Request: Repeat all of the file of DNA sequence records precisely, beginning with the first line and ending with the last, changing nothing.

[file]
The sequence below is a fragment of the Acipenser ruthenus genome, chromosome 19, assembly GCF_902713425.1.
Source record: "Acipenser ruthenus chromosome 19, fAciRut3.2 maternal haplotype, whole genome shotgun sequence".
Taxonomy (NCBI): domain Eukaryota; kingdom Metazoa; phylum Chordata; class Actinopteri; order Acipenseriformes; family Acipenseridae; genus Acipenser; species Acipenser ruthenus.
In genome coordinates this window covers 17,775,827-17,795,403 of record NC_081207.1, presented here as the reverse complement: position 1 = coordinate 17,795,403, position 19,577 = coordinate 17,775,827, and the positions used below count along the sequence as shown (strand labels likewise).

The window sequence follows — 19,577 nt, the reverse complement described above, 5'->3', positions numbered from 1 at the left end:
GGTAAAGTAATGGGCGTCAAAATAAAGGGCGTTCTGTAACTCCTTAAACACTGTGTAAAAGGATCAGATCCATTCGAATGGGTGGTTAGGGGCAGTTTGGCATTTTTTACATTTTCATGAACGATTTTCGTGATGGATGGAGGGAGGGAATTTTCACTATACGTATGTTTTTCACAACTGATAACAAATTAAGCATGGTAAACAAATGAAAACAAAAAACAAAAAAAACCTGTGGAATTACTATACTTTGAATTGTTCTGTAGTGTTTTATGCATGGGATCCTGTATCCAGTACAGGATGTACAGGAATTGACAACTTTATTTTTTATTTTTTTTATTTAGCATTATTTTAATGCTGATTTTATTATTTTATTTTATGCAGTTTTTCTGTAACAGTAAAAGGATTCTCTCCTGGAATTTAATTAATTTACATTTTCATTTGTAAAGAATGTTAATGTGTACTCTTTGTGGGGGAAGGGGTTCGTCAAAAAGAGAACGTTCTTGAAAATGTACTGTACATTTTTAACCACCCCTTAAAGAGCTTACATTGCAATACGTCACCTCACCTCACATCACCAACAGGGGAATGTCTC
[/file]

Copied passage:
The sequence below is a fragment of the Acipenser ruthenus genome, chromosome 19, assembly GCF_902713425.1.
Source record: "Acipenser ruthenus chromosome 19, fAciRut3.2 maternal haplotype, whole genome shotgun sequence".
Taxonomy (NCBI): domain Eukaryota; kingdom Metazoa; phylum Chordata; class Actinopteri; order Acipenseriformes; family Acipenseridae; genus Acipenser; species Acipenser ruthenus.
In genome coordinates this window covers 17,775,827-17,795,403 of record NC_081207.1, presented here as the reverse complement: position 1 = coordinate 17,795,403, position 19,577 = coordinate 17,775,827, and the positions used below count along the sequence as shown (strand labels likewise).

The window sequence follows — 19,577 nt, the reverse complement described above, 5'->3', positions numbered from 1 at the left end:
GGTAAAGTAATGGGCGTCAAAATAAAGGGCGTTCTGTAACTCCTTAAACACTGTGTAAAAGGATCAGATCCATTCGAATGGGTGGTTAGGGGCAGTTTGGCATTTTTTACATTTTCATGAACGATTTTCGTGATGGATGGAGGGAGGGAATTTTCACTATACGTATGTTTTTCACAACTGATAACAAATTAAGCATGGTAAACAAATGAAAACAAAAAACAAAAAAAACCTGTGGAATTACTATACTTTGAATTGTTCTGTAGTGTTTTATGCATGGGATCCTGTATCCAGTACAGGATGTACAGGAATTGACAACTTTATTTTTTATTTTTTTTATTTAGCATTATTTTAATGCTGATTTTATTATTTTATTTTATGCAGTTTTTCTGTAACAGTAAAAGGATTCTCTCCTGGAATTTAATTAATTTACATTTTCATTTGTAAAGAATGTTAATGTGTACTCTTTGTGGGGGAAGGGGTTCGTCAAAAAGAGAACGTTCTTGAAAATGTACTGTACATTTTTAACCACCCCTTAAAGAGCTTACATTGCAATACGTCACCTCACCTCACATCACCAACAGGGGAATGTCTC